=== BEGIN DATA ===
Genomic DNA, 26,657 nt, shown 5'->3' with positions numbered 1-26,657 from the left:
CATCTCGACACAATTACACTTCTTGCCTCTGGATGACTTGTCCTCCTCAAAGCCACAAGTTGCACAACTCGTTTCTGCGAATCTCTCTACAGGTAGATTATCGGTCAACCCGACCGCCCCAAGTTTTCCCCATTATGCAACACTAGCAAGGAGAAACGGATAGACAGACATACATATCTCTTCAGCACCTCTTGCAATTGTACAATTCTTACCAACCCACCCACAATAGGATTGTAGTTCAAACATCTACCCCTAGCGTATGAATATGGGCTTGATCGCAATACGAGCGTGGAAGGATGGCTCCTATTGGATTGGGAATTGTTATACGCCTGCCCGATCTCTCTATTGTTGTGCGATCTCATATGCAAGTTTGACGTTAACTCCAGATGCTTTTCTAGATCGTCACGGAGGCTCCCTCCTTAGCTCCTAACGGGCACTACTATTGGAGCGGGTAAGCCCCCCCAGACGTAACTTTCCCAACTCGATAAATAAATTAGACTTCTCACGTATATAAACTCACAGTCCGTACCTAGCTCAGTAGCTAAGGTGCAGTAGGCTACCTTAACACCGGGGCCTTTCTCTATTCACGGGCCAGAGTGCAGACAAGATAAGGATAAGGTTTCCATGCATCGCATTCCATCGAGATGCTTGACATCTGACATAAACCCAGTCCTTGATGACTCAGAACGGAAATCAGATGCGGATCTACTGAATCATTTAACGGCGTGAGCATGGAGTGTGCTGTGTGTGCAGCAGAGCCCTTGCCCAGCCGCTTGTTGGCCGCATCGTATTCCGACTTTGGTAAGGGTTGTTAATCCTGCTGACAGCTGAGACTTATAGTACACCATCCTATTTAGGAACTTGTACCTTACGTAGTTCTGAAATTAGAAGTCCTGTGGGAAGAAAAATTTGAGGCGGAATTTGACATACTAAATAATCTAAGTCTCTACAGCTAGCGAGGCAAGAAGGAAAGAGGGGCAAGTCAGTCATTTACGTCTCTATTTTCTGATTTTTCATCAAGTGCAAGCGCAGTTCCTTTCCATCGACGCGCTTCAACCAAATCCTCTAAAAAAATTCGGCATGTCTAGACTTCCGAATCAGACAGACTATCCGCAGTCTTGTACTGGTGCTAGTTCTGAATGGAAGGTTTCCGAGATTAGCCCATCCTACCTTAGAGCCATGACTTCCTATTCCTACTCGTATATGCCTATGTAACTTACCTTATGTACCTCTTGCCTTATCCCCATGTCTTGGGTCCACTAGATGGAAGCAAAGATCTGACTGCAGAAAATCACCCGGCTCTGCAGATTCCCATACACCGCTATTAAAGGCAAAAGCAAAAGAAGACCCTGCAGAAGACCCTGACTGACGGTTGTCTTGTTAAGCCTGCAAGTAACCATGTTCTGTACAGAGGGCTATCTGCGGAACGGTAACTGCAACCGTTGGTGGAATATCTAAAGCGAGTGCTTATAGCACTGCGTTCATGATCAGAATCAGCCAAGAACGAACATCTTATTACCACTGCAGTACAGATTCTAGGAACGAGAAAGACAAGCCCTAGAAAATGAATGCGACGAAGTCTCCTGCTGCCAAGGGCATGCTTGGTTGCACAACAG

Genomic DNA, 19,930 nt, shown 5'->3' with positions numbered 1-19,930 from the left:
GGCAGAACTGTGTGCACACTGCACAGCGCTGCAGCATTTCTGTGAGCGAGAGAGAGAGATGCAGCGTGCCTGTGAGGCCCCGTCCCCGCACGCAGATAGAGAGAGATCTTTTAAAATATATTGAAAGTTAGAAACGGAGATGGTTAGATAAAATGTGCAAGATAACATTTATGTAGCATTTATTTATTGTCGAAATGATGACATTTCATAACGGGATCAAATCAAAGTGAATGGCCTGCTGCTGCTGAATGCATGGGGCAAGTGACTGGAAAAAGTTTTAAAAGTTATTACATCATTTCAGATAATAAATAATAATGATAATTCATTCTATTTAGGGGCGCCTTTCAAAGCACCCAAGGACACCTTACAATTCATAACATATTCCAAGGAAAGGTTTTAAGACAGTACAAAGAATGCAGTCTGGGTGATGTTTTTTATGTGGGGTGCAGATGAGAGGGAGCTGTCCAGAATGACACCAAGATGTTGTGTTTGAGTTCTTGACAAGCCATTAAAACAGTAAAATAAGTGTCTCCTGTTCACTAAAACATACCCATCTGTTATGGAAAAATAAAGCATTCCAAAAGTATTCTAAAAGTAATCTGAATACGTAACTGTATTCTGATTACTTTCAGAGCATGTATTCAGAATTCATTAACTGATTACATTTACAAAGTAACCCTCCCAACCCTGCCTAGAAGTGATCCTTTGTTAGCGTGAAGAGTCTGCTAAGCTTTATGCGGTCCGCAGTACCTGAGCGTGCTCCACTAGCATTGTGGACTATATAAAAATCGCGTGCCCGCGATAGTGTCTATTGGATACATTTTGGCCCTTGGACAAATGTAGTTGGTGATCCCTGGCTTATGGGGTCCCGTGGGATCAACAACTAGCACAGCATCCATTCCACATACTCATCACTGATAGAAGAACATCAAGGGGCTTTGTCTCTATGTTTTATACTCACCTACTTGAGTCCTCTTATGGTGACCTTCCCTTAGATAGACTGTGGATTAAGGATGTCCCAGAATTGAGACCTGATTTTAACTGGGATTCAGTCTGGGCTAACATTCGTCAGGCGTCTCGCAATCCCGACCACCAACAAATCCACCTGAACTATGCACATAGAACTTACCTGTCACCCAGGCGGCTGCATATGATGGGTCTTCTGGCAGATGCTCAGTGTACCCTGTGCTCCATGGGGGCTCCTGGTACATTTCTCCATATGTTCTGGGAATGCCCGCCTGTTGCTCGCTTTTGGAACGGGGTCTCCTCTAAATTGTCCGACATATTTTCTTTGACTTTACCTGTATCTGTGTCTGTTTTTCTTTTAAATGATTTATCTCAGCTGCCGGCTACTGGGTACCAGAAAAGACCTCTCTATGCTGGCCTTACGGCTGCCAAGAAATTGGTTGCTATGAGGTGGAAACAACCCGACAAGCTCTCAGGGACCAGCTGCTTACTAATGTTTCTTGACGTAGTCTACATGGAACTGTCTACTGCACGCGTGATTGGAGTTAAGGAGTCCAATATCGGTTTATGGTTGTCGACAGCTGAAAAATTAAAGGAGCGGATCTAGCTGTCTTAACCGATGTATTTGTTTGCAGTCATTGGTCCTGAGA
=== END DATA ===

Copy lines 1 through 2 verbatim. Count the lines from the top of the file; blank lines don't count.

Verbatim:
Genomic DNA, 26,657 nt, shown 5'->3' with positions numbered 1-26,657 from the left:
CATCTCGACACAATTACACTTCTTGCCTCTGGATGACTTGTCCTCCTCAAAGCCACAAGTTGCACAACTCGTTTCTGCGAATCTCTCTACAGGTAGATTATCGGTCAACCCGACCGCCCCAAGTTTTCCCCATTATGCAACACTAGCAAGGAGAAACGGATAGACAGACATACATATCTCTTCAGCACCTCTTGCAATTGTACAATTCTTACCAACCCACCCACAATAGGATTGTAGTTCAAACATCTACCCCTAGCGTATGAATATGGGCTTGATCGCAATACGAGCGTGGAAGGATGGCTCCTATTGGATTGGGAATTGTTATACGCCTGCCCGATCTCTCTATTGTTGTGCGATCTCATATGCAAGTTTGACGTTAACTCCAGATGCTTTTCTAGATCGTCACGGAGGCTCCCTCCTTAGCTCCTAACGGGCACTACTATTGGAGCGGGTAAGCCCCCCCAGACGTAACTTTCCCAACTCGATAAATAAATTAGACTTCTCACGTATATAAACTCACAGTCCGTACCTAGCTCAGTAGCTAAGGTGCAGTAGGCTACCTTAACACCGGGGCCTTTCTCTATTCACGGGCCAGAGTGCAGACAAGATAAGGATAAGGTTTCCATGCATCGCATTCCATCGAGATGCTTGACATCTGACATAAACCCAGTCCTTGATGACTCAGAACGGAAATCAGATGCGGATCTACTGAATCATTTAACGGCGTGAGCATGGAGTGTGCTGTGTGTGCAGCAGAGCCCTTGCCCAGCCGCTTGTTGGCCGCATCGTATTCCGACTTTGGTAAGGGTTGTTAATCCTGCTGACAGCTGAGACTTATAGTACACCATCCTATTTAGGAACTTGTACCTTACGTAGTTCTGAAATTAGAAGTCCTGTGGGAAGAAAAATTTGAGGCGGAATTTGACATACTAAATAATCTAAGTCTCTACAGCTAGCGAGGCAAGAAGGAAAGAGGGGCAAGTCAGTCATTTACGTCTCTATTTTCTGATTTTTCATCAAGTGCAAGCGCAGTTCCTTTCCATCGACGCGCTTCAACCAAATCCTCTAAAAAAATTCGGCATGTCTAGACTTCCGAATCAGACAGACTATCCGCAGTCTTGTACTGGTGCTAGTTCTGAATGGAAGGTTTCCGAGATTAGCCCATCCTACCTTAGAGCCATGACTTCCTATTCCTACTCGTATATGCCTATGTAACTTACCTTATGTACCTCTTGCCTTATCCCCATGTCTTGGGTCCACTAGATGGAAGCAAAGATCTGACTGCAGAAAATCACCCGGCTCTGCAGATTCCCATACACCGCTATTAAAGGCAAAAGCAAAAGAAGACCCTGCAGAAGACCCTGACTGACGGTTGTCTTGTTAAGCCTGCAAGTAACCATGTTCTGTACAGAGGGCTATCTGCGGAACGGTAACTGCAACCGTTGGTGGAATATCTAAAGCGAGTGCTTATAGCACTGCGTTCATGATCAGAATCAGCCAAGAACGAACATCTTATTACCACTGCAGTACAGATTCTAGGAACGAGAAAGACAAGCCCTAGAAAATGAATGCGACGAAGTCTCCTGCTGCCAAGGGCATGCTTGGTTGCACAACAG